Stalag luft 3 the great escape
The Great Escape from Stalag Luft III: The Memoir of Jens Müller by Jens MüllerJens Mulller was one of only three men who successfully escaped from Stalag Luft III (now in ?aga? Poland) in March 1944--the break that later became the basis for the famous film The Great Escape. Together with Per Bergsland another Norwegian POW he stowed away on a ship to Gothenburg Sweden. The escapees sought out the British consulate and were flown from Stockholm to Scotland. From there they were sent by train to London and shortly afterwards to Little Norway in Canada. Mullers book about his wartime experiences was first published in Norwegian in 1946 titled Tre kom Tilbake (Three Came Back). This new edition is the first translation into English and will correct the impression--set by the film--that the men who escaped successfully were American and Australian. In a vivid informative memoir he details what life in the camp was like how the escapes were planned and executed and tells the story of his personal breakout and success reaching RAF Leuchars in Scotland.
Great Escape Tunnel - what it looks like today in Stalag Luft 3
Stalag Luft III
The site was selected because its sandy soil made it difficult for POWs to escape by tunnelling. It is best known for two escape plots by Allied POWs, one in that became the basis of a fictionalised film, The Wooden Horse , based on a book by escapee Eric Williams. A heavily fictionalised version of the escape was depicted in the film The Great Escape , which was based on a book by former prisoner Paul Brickhill. The camp was liberated by Soviet forces in January The German military followed a practice whereby each branch of the military was responsible for the POWs of equivalent branches. Hence the Luftwaffe was normally responsible for any Allied aircrew taken prisoner. This included captured naval aviators, such as members of the British Fleet Air Arm.
It was opened in with the first prisoners arriving in April of that year, and was just one of a network of Air Force only PoW camps. There is no obvious reason for the occasional presence of a non-airman in the camps, although one possibility is that the captors would be able to spot "important" non-Air Force uniformed prisoners more readily. Despite being an officers-only camp, it was not referred to as Oflag Offizier Lager like some other officer-only camps. The Luftwaffe seemed to have their own nomenclature. It must be made clear that the German Luftwaffe, who were responsible for Air Force prisoners of war, maintained a degree of professional respect for fellow flyers, and the general attitude of the camp security officers and guards should not be confused with the SS or Gestapo.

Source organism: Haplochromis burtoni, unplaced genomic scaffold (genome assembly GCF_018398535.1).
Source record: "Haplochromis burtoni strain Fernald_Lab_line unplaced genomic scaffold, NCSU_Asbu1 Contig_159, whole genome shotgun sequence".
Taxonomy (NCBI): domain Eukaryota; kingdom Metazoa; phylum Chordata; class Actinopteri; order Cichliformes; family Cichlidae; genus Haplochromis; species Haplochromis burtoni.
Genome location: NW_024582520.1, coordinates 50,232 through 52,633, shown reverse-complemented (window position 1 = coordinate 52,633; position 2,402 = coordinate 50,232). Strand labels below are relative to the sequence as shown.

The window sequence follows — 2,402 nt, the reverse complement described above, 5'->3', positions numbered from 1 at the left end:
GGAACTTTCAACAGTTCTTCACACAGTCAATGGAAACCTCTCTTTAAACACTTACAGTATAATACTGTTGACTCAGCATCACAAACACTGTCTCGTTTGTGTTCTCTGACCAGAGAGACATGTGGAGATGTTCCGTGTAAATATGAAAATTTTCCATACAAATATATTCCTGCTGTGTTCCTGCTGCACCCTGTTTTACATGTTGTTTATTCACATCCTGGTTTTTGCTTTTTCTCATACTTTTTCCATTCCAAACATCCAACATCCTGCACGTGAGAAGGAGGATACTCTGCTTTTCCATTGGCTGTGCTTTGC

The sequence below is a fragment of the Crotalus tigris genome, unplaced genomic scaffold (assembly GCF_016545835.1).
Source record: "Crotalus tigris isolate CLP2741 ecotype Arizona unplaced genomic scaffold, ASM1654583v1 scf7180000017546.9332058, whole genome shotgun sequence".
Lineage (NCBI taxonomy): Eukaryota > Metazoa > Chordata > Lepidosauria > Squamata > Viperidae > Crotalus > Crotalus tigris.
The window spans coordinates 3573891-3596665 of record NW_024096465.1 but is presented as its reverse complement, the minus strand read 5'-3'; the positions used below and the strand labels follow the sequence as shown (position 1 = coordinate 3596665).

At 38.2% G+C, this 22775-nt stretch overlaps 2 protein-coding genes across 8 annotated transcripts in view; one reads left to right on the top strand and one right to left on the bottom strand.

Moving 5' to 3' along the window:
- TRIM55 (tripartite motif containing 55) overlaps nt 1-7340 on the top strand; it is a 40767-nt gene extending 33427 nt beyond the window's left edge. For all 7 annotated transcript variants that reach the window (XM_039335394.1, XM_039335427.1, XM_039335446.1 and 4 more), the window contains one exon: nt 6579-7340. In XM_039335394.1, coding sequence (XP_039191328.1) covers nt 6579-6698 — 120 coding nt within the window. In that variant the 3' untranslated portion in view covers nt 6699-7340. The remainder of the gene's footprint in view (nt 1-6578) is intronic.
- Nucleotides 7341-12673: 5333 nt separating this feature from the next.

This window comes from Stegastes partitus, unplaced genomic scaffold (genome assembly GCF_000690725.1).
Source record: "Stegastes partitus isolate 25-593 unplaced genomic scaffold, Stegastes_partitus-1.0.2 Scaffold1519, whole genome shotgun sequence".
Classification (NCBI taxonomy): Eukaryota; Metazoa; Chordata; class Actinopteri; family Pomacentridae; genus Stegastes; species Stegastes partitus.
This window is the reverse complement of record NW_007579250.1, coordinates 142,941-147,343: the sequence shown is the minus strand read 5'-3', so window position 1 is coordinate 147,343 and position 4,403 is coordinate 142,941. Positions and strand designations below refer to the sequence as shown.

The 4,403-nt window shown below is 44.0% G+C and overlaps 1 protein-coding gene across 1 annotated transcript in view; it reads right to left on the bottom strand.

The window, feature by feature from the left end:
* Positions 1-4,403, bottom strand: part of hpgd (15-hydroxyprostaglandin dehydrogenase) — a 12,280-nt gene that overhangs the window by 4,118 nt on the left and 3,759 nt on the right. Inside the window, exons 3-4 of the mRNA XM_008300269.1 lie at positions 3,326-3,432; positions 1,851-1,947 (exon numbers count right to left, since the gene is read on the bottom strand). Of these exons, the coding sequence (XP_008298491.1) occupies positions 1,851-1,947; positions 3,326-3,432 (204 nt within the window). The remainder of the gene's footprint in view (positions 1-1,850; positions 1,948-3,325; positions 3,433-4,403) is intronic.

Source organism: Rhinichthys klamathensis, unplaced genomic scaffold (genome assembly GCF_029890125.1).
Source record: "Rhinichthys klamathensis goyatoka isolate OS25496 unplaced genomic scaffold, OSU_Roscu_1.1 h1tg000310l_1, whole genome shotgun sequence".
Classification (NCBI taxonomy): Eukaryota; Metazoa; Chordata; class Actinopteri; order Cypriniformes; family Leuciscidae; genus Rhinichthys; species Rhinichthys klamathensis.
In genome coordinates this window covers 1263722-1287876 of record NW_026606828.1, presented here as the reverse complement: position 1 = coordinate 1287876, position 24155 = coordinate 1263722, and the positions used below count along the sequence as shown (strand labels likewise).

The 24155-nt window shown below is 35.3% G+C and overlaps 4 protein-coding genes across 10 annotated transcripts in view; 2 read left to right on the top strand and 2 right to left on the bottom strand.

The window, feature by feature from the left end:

Stalag Luft III was a Luftwaffe-run prisoner of war (POW) camp during the Second World War, The second breakout—the so-called Great Escape—of March , was conceived by Royal Air Force Squadron Leader Roger Bushell, and was.
the space between us merman
Escape into a World War II book
Squadron Leader Roger Bushell had been shot down over Dunkirk attempting to protect the soldiers on the beach from Stuka dive-bombers. After crash-landing in a field, he had been captured and taken to a Dulag Luft transit camp, where he escaped but was caught 30 yards from the Swiss border. The opening up of Stalag Luft III as a secure camp for habitual escapees only served to bring together some of the most skilled engineers, tailors, forgers and surveillance experts available. Bushell knew this the moment he walked through the gates and within days he was hatching plans to get out. He was to be the spark that ignited the flame needed to focus everyone on the need to escape. It was decided that they would dig three tunnels that, if successful, would see men find their freedom.
Of the 76 successful escapees 73 were recaptured, mostly within several days of the breakout, 50 of whom were executed on the personal orders of Adolf Hitler. These summary executions were conducted within a short period of recapture. Outrage at the killings was felt immediately, both in the prison camp, among comrades of the escaped prisoners and in the United Kingdom, where Foreign Minister Anthony Eden rose in the House of Commons to announce in June that those guilty of what the British government suspected was a war crime would be "brought to exemplary justice. After Nazi Germany 's capitulation in May , the Police branch of the Royal Air Force , with whom the 50 airmen had been serving, launched a special investigation into the killings, having branded the shootings a war crime despite official German reports that the airmen had been shot while attempting to escape from captivity following recapture. An extensive investigation headed by Wing Commander Wilfred Bowes RAF and Squadron Leader Frank McKenna of the Special Investigation Branch into the events following the recapture of the 73 airmen was launched, which was unique for being the only major war crime to be investigated by a single branch of any nation's military.